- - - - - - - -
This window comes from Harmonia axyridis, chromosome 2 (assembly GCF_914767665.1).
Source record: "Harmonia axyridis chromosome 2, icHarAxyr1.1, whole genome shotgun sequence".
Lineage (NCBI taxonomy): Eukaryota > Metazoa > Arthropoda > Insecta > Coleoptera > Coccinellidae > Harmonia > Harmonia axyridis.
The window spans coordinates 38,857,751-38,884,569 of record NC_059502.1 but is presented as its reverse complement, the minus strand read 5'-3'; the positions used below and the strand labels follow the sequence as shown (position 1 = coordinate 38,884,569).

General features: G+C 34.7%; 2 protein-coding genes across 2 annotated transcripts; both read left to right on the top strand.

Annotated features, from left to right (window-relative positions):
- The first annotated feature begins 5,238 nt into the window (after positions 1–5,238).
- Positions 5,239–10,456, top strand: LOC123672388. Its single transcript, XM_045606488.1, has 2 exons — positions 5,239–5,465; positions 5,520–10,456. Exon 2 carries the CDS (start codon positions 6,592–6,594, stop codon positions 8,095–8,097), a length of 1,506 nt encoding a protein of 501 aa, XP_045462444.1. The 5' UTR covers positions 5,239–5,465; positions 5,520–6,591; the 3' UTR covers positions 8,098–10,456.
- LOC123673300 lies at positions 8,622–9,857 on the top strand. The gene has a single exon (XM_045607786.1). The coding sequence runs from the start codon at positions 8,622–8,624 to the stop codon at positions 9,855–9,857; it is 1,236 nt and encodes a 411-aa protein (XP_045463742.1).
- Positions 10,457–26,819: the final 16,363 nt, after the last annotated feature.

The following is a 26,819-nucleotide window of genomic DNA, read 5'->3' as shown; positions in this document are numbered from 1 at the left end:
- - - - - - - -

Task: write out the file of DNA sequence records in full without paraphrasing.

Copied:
This window comes from Harmonia axyridis, chromosome 2 (assembly GCF_914767665.1).
Source record: "Harmonia axyridis chromosome 2, icHarAxyr1.1, whole genome shotgun sequence".
Lineage (NCBI taxonomy): Eukaryota > Metazoa > Arthropoda > Insecta > Coleoptera > Coccinellidae > Harmonia > Harmonia axyridis.
The window spans coordinates 38,857,751-38,884,569 of record NC_059502.1 but is presented as its reverse complement, the minus strand read 5'-3'; the positions used below and the strand labels follow the sequence as shown (position 1 = coordinate 38,884,569).

General features: G+C 34.7%; 2 protein-coding genes across 2 annotated transcripts; both read left to right on the top strand.

Annotated features, from left to right (window-relative positions):
- The first annotated feature begins 5,238 nt into the window (after positions 1–5,238).
- Positions 5,239–10,456, top strand: LOC123672388. Its single transcript, XM_045606488.1, has 2 exons — positions 5,239–5,465; positions 5,520–10,456. Exon 2 carries the CDS (start codon positions 6,592–6,594, stop codon positions 8,095–8,097), a length of 1,506 nt encoding a protein of 501 aa, XP_045462444.1. The 5' UTR covers positions 5,239–5,465; positions 5,520–6,591; the 3' UTR covers positions 8,098–10,456.
- LOC123673300 lies at positions 8,622–9,857 on the top strand. The gene has a single exon (XM_045607786.1). The coding sequence runs from the start codon at positions 8,622–8,624 to the stop codon at positions 9,855–9,857; it is 1,236 nt and encodes a 411-aa protein (XP_045463742.1).
- Positions 10,457–26,819: the final 16,363 nt, after the last annotated feature.

The following is a 26,819-nucleotide window of genomic DNA, read 5'->3' as shown; positions in this document are numbered from 1 at the left end: